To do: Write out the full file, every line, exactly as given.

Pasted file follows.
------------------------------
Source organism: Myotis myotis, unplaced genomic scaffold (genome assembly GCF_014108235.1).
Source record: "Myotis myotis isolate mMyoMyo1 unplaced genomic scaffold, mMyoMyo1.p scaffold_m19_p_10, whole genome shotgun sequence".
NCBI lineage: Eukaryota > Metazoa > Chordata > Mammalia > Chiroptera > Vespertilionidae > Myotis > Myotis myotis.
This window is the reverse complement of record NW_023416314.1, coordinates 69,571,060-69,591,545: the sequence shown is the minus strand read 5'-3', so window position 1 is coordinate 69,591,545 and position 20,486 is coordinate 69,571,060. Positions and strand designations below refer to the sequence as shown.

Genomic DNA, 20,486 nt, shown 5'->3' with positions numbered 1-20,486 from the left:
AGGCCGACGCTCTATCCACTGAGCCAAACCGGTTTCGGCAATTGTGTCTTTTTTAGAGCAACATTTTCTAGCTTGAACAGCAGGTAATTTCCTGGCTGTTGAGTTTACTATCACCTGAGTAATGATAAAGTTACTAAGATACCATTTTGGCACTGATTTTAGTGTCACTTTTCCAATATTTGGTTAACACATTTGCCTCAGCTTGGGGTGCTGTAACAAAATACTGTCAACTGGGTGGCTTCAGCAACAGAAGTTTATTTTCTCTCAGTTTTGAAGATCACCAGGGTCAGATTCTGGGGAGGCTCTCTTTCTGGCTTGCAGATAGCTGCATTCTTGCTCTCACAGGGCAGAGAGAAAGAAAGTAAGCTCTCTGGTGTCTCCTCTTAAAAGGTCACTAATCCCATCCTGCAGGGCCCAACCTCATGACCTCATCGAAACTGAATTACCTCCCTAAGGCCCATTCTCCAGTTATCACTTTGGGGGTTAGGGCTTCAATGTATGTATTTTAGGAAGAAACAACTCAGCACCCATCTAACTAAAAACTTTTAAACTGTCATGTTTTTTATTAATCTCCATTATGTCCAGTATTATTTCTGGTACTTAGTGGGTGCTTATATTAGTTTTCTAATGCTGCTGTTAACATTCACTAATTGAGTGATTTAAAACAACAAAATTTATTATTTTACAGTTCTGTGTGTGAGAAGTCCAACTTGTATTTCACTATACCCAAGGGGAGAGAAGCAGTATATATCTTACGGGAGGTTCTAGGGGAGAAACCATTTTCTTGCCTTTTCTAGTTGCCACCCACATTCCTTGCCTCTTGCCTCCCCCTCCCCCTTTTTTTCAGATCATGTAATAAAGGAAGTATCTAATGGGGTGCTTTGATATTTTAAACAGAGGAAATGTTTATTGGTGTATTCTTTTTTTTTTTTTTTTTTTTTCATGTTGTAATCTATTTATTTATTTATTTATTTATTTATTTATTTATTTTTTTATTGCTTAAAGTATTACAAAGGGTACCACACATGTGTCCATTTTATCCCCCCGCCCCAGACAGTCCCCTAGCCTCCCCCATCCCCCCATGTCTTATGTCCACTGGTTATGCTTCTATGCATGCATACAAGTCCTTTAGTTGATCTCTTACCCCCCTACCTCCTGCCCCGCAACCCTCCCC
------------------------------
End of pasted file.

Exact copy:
Source organism: Myotis myotis, unplaced genomic scaffold (genome assembly GCF_014108235.1).
Source record: "Myotis myotis isolate mMyoMyo1 unplaced genomic scaffold, mMyoMyo1.p scaffold_m19_p_10, whole genome shotgun sequence".
NCBI lineage: Eukaryota > Metazoa > Chordata > Mammalia > Chiroptera > Vespertilionidae > Myotis > Myotis myotis.
This window is the reverse complement of record NW_023416314.1, coordinates 69,571,060-69,591,545: the sequence shown is the minus strand read 5'-3', so window position 1 is coordinate 69,591,545 and position 20,486 is coordinate 69,571,060. Positions and strand designations below refer to the sequence as shown.

Genomic DNA, 20,486 nt, shown 5'->3' with positions numbered 1-20,486 from the left:
AGGCCGACGCTCTATCCACTGAGCCAAACCGGTTTCGGCAATTGTGTCTTTTTTAGAGCAACATTTTCTAGCTTGAACAGCAGGTAATTTCCTGGCTGTTGAGTTTACTATCACCTGAGTAATGATAAAGTTACTAAGATACCATTTTGGCACTGATTTTAGTGTCACTTTTCCAATATTTGGTTAACACATTTGCCTCAGCTTGGGGTGCTGTAACAAAATACTGTCAACTGGGTGGCTTCAGCAACAGAAGTTTATTTTCTCTCAGTTTTGAAGATCACCAGGGTCAGATTCTGGGGAGGCTCTCTTTCTGGCTTGCAGATAGCTGCATTCTTGCTCTCACAGGGCAGAGAGAAAGAAAGTAAGCTCTCTGGTGTCTCCTCTTAAAAGGTCACTAATCCCATCCTGCAGGGCCCAACCTCATGACCTCATCGAAACTGAATTACCTCCCTAAGGCCCATTCTCCAGTTATCACTTTGGGGGTTAGGGCTTCAATGTATGTATTTTAGGAAGAAACAACTCAGCACCCATCTAACTAAAAACTTTTAAACTGTCATGTTTTTTATTAATCTCCATTATGTCCAGTATTATTTCTGGTACTTAGTGGGTGCTTATATTAGTTTTCTAATGCTGCTGTTAACATTCACTAATTGAGTGATTTAAAACAACAAAATTTATTATTTTACAGTTCTGTGTGTGAGAAGTCCAACTTGTATTTCACTATACCCAAGGGGAGAGAAGCAGTATATATCTTACGGGAGGTTCTAGGGGAGAAACCATTTTCTTGCCTTTTCTAGTTGCCACCCACATTCCTTGCCTCTTGCCTCCCCCTCCCCCTTTTTTTCAGATCATGTAATAAAGGAAGTATCTAATGGGGTGCTTTGATATTTTAAACAGAGGAAATGTTTATTGGTGTATTCTTTTTTTTTTTTTTTTTTTTTCATGTTGTAATCTATTTATTTATTTATTTATTTATTTATTTATTTATTTTTTTATTGCTTAAAGTATTACAAAGGGTACCACACATGTGTCCATTTTATCCCCCCGCCCCAGACAGTCCCCTAGCCTCCCCCATCCCCCCATGTCTTATGTCCACTGGTTATGCTTCTATGCATGCATACAAGTCCTTTAGTTGATCTCTTACCCCCCTACCTCCTGCCCCGCAACCCTCCCC